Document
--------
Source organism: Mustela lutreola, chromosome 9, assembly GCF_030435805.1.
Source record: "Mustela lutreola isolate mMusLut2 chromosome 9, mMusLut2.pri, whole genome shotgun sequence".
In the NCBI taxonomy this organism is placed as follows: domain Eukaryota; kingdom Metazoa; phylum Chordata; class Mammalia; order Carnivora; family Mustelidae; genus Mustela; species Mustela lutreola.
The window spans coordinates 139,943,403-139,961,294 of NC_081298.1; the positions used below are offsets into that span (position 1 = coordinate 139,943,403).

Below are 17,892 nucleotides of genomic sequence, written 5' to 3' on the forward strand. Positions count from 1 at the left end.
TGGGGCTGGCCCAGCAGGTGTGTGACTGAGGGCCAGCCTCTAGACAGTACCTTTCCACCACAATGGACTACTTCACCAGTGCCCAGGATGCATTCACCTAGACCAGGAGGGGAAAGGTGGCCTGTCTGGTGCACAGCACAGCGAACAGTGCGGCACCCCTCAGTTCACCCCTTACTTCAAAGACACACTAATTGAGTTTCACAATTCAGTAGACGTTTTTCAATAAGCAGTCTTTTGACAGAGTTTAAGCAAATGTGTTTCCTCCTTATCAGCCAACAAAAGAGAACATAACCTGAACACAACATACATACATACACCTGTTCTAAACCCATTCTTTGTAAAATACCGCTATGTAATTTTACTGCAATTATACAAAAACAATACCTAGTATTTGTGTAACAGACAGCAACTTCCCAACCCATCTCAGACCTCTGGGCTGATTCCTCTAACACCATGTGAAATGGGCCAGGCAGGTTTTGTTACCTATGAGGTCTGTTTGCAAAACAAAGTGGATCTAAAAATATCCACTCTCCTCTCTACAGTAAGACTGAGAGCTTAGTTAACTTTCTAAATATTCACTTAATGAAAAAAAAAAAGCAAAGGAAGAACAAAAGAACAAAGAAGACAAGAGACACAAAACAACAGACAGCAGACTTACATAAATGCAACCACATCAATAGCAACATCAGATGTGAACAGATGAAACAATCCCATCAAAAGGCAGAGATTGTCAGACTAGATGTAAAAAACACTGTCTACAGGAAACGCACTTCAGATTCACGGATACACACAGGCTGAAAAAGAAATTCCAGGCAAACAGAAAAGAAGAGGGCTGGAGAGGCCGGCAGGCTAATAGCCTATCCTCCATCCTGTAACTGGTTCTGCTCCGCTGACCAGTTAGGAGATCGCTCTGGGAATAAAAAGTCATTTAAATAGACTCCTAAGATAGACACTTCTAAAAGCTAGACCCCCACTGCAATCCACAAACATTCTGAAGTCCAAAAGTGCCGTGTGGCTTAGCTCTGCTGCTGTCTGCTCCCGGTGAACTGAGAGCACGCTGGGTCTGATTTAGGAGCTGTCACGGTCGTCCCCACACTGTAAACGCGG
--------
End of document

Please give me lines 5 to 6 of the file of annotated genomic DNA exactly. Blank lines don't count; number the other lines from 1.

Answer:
Below are 17,892 nucleotides of genomic sequence, written 5' to 3' on the forward strand. Positions count from 1 at the left end.
TGGGGCTGGCCCAGCAGGTGTGTGACTGAGGGCCAGCCTCTAGACAGTACCTTTCCACCACAATGGACTACTTCACCAGTGCCCAGGATGCATTCACCTAGACCAGGAGGGGAAAGGTGGCCTGTCTGGTGCACAGCACAGCGAACAGTGCGGCACCCCTCAGTTCACCCCTTACTTCAAAGACACACTAATTGAGTTTCACAATTCAGTAGACGTTTTTCAATAAGCAGTCTTTTGACAGAGTTTAAGCAAATGTGTTTCCTCCTTATCAGCCAACAAAAGAGAACATAACCTGAACACAACATACATACATACACCTGTTCTAAACCCATTCTTTGTAAAATACCGCTATGTAATTTTACTGCAATTATACAAAAACAATACCTAGTATTTGTGTAACAGACAGCAACTTCCCAACCCATCTCAGACCTCTGGGCTGATTCCTCTAACACCATGTGAAATGGGCCAGGCAGGTTTTGTTACCTATGAGGTCTGTTTGCAAAACAAAGTGGATCTAAAAATATCCACTCTCCTCTCTACAGTAAGACTGAGAGCTTAGTTAACTTTCTAAATATTCACTTAATGAAAAAAAAAAAGCAAAGGAAGAACAAAAGAACAAAGAAGACAAGAGACACAAAACAACAGACAGCAGACTTACATAAATGCAACCACATCAATAGCAACATCAGATGTGAACAGATGAAACAATCCCATCAAAAGGCAGAGATTGTCAGACTAGATGTAAAAAACACTGTCTACAGGAAACGCACTTCAGATTCACGGATACACACAGGCTGAAAAAGAAATTCCAGGCAAACAGAAAAGAAGAGGGCTGGAGAGGCCGGCAGGCTAATAGCCTATCCTCCATCCTGTAACTGGTTCTGCTCCGCTGACCAGTTAGGAGATCGCTCTGGGAATAAAAAGTCATTTAAATAGACTCCTAAGATAGACACTTCTAAAAGCTAGACCCCCACTGCAATCCACAAACATTCTGAAGTCCAAAAGTGCCGTGTGGCTTAGCTCTGCTGCTGTCTGCTCCCGGTGAACTGAGAGCACGCTGGGTCTGATTTAGGAGCTGTCACGGTCGTCCCCACACTGTAAACGCGG